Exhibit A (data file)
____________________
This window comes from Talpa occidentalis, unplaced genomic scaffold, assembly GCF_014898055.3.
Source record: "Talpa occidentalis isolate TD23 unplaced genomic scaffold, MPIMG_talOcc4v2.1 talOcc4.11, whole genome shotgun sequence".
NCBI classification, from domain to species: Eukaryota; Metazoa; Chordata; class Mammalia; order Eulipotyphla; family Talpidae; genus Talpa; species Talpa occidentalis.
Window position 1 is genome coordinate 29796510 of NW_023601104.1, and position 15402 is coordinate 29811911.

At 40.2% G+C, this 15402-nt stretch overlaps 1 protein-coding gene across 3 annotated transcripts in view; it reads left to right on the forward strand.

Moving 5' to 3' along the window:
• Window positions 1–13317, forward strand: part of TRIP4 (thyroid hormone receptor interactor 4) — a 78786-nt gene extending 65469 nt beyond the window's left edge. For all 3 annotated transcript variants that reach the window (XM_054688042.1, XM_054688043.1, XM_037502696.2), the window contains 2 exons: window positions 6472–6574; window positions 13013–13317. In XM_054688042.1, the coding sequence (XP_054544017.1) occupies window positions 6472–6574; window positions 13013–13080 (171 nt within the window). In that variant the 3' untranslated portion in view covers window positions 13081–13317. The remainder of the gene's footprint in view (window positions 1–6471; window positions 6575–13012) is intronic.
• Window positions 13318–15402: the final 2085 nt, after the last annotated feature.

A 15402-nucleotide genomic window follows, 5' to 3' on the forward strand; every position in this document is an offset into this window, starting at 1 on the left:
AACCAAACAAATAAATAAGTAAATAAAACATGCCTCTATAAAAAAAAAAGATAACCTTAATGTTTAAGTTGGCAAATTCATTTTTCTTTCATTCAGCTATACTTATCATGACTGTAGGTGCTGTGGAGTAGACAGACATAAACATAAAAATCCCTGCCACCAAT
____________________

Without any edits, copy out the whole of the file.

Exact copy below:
This window comes from Talpa occidentalis, unplaced genomic scaffold, assembly GCF_014898055.3.
Source record: "Talpa occidentalis isolate TD23 unplaced genomic scaffold, MPIMG_talOcc4v2.1 talOcc4.11, whole genome shotgun sequence".
NCBI classification, from domain to species: Eukaryota; Metazoa; Chordata; class Mammalia; order Eulipotyphla; family Talpidae; genus Talpa; species Talpa occidentalis.
Window position 1 is genome coordinate 29796510 of NW_023601104.1, and position 15402 is coordinate 29811911.

At 40.2% G+C, this 15402-nt stretch overlaps 1 protein-coding gene across 3 annotated transcripts in view; it reads left to right on the forward strand.

Moving 5' to 3' along the window:
• Window positions 1–13317, forward strand: part of TRIP4 (thyroid hormone receptor interactor 4) — a 78786-nt gene extending 65469 nt beyond the window's left edge. For all 3 annotated transcript variants that reach the window (XM_054688042.1, XM_054688043.1, XM_037502696.2), the window contains 2 exons: window positions 6472–6574; window positions 13013–13317. In XM_054688042.1, the coding sequence (XP_054544017.1) occupies window positions 6472–6574; window positions 13013–13080 (171 nt within the window). In that variant the 3' untranslated portion in view covers window positions 13081–13317. The remainder of the gene's footprint in view (window positions 1–6471; window positions 6575–13012) is intronic.
• Window positions 13318–15402: the final 2085 nt, after the last annotated feature.

A 15402-nucleotide genomic window follows, 5' to 3' on the forward strand; every position in this document is an offset into this window, starting at 1 on the left:
AACCAAACAAATAAATAAGTAAATAAAACATGCCTCTATAAAAAAAAAAGATAACCTTAATGTTTAAGTTGGCAAATTCATTTTTCTTTCATTCAGCTATACTTATCATGACTGTAGGTGCTGTGGAGTAGACAGACATAAACATAAAAATCCCTGCCACCAAT